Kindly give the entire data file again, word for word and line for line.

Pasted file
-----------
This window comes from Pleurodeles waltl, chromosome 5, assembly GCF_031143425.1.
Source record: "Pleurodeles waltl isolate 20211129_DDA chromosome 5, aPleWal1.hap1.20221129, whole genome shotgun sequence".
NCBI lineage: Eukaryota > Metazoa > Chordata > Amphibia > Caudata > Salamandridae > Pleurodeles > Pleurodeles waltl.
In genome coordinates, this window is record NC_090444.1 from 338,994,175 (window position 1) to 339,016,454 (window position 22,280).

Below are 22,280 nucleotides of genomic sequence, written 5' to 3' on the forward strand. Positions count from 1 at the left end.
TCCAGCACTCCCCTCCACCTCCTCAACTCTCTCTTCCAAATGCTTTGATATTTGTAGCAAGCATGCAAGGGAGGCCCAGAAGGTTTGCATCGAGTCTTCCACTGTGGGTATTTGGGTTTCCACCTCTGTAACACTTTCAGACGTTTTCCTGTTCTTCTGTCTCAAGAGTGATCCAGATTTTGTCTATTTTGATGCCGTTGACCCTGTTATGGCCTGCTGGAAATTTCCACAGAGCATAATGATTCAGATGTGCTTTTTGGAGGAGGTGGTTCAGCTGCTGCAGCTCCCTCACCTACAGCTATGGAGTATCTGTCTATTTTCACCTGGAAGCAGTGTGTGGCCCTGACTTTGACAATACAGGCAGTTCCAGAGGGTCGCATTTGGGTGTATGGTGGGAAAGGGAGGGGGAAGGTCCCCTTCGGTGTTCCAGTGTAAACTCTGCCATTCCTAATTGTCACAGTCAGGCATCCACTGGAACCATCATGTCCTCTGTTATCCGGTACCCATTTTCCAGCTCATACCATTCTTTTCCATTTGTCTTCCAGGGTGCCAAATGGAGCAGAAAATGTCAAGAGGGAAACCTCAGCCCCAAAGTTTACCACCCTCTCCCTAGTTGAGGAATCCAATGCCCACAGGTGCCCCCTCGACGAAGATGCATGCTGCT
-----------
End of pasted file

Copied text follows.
This window comes from Pleurodeles waltl, chromosome 5, assembly GCF_031143425.1.
Source record: "Pleurodeles waltl isolate 20211129_DDA chromosome 5, aPleWal1.hap1.20221129, whole genome shotgun sequence".
NCBI lineage: Eukaryota > Metazoa > Chordata > Amphibia > Caudata > Salamandridae > Pleurodeles > Pleurodeles waltl.
In genome coordinates, this window is record NC_090444.1 from 338,994,175 (window position 1) to 339,016,454 (window position 22,280).

Below are 22,280 nucleotides of genomic sequence, written 5' to 3' on the forward strand. Positions count from 1 at the left end.
TCCAGCACTCCCCTCCACCTCCTCAACTCTCTCTTCCAAATGCTTTGATATTTGTAGCAAGCATGCAAGGGAGGCCCAGAAGGTTTGCATCGAGTCTTCCACTGTGGGTATTTGGGTTTCCACCTCTGTAACACTTTCAGACGTTTTCCTGTTCTTCTGTCTCAAGAGTGATCCAGATTTTGTCTATTTTGATGCCGTTGACCCTGTTATGGCCTGCTGGAAATTTCCACAGAGCATAATGATTCAGATGTGCTTTTTGGAGGAGGTGGTTCAGCTGCTGCAGCTCCCTCACCTACAGCTATGGAGTATCTGTCTATTTTCACCTGGAAGCAGTGTGTGGCCCTGACTTTGACAATACAGGCAGTTCCAGAGGGTCGCATTTGGGTGTATGGTGGGAAAGGGAGGGGGAAGGTCCCCTTCGGTGTTCCAGTGTAAACTCTGCCATTCCTAATTGTCACAGTCAGGCATCCACTGGAACCATCATGTCCTCTGTTATCCGGTACCCATTTTCCAGCTCATACCATTCTTTTCCATTTGTCTTCCAGGGTGCCAAATGGAGCAGAAAATGTCAAGAGGGAAACCTCAGCCCCAAAGTTTACCACCCTCTCCCTAGTTGAGGAATCCAATGCCCACAGGTGCCCCCTCGACGAAGATGCATGCTGCT